2007-01-19 / Community

Local Co-Ops To Fight Council Disclosure Bill

By Howard Schwach

Local cooperatives, including the large Breezy Point co-op at the western tip of the Rockaway peninsula are gearing up to fight a proposed City Council bill that would mandate co-op boards to inform prospective buyers who are turned down of the reason for that denial within five days.

Introduction 119, the "Fair and Prompt Disclosure Law," is now going through the process and City Councilman Joseph Addabbo, one of the sponsors of the bill, says that hearings will soon be held on the controversial bill, which requires a co-op board to provide a detailed explanation for a rejection within a five day period following the rejection.

Craig Gurian, a spokesperson for the Anti-Discrimination Center of Metro New York, one of the organization lobbying for the bill, says that it is necessary because co-op boards often discriminate against prospective buyers and should have to, as a matter of fairness, provide a reason for any denial of an opportunity to buy.

"The failure of co-ops to have to tell people why they were turned down makes it too easy for them to illegally discriminate against people," he says. "Under this law, co-ops will no longer be able to evade responsibility for discrimination by coming up with new reasons after a law suit is filed."

"Introduction 119 in no way limits or changes the legal rights of co-ops [to turn people down]," Gurian told The Wave. "The co-ops will have the same legal rights after the bill is passed as they had previously. All it does is mandate that they provide specific reasons for the denial in a timely manner."

"Even department stores have to tell a consumer why he or she was turned down for credit," he added. "What could be more fair? Steve Greenberg, the president of the sprawling Breezy Point Cooperative, however, does not agree with Gurian's assessment of the impact the bill might have on his association.

"While we have only had one person rejected in the entire history of the co-op, we think that this bill will do nothing but promote litigation against the board," Greenberg said. "We're opposed to its passage and we will certainly hold our elected city council members to task for supporting it."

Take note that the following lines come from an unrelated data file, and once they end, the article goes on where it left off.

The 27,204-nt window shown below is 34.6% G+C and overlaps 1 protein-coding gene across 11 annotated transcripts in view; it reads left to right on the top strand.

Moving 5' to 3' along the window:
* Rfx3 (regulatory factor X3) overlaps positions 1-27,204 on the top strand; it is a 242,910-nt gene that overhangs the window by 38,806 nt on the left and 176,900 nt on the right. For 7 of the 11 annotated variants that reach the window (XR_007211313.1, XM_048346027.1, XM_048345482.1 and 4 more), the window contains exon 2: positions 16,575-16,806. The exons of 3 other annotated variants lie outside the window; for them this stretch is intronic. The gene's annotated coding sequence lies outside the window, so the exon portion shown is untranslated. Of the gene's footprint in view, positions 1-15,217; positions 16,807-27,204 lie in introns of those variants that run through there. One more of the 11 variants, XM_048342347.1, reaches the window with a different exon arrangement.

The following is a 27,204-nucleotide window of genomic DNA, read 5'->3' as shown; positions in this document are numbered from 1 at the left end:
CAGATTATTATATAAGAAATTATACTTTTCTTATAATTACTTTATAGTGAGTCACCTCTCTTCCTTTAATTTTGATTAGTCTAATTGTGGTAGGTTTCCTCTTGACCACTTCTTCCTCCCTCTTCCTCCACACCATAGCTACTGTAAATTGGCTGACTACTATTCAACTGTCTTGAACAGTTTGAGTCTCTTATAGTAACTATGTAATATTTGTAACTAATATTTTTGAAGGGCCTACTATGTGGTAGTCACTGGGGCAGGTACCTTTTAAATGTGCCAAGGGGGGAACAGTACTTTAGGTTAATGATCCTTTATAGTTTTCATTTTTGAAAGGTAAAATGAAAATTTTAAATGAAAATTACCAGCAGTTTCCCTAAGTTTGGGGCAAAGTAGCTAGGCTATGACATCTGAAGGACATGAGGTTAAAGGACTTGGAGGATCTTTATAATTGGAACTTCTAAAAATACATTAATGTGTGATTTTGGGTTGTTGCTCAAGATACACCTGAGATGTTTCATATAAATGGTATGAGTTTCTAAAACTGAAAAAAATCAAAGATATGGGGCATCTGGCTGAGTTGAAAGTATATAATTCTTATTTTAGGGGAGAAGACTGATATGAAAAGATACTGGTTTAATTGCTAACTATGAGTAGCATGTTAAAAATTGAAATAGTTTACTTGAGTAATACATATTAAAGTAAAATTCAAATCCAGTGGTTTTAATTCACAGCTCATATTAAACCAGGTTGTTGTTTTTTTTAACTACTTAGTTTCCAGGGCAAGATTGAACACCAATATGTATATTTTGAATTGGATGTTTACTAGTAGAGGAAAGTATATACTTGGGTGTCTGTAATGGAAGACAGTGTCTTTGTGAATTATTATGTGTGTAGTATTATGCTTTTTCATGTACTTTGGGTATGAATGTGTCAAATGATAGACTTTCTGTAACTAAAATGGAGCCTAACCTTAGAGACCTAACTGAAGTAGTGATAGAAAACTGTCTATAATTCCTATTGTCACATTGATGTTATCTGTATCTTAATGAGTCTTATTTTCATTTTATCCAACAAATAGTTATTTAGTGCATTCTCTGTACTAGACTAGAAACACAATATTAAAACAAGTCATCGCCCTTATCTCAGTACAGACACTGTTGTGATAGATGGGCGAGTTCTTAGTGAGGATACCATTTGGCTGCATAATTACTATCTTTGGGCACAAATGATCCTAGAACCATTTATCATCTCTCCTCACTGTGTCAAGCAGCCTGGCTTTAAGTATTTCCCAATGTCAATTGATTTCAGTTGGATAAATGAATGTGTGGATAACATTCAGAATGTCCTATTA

He says that he has already contacted Addabbo and James Sanders to register his displeasure with the bill and with their support. "There is no reality to this bill," Greenberg adds. "It is being pushed by lobbyists and real estate interests and will only benefit the lawyers." Gurian thinks that the new law will actually stop many lawsuits.

"If people know that the genuine reason for their denial was, for example, a financial one, then they should understand that discrimination did not play a part and they will not sue," he says.

For his part, Addabbo is rethinking his support for the bill.

"Just because my name is on the bill as a supporter, that does not mean that I will support it all the way," he told The Wave on Tuesday. "There are co-ops all over my district, including Breezy Point, who have voiced their concerns. If those concerns turn out to be valid after our oversight hearings are held, then I will move to amend the bill or to withdraw my support."

There is no schedule for those oversight hearings as yet, Addabbo said.

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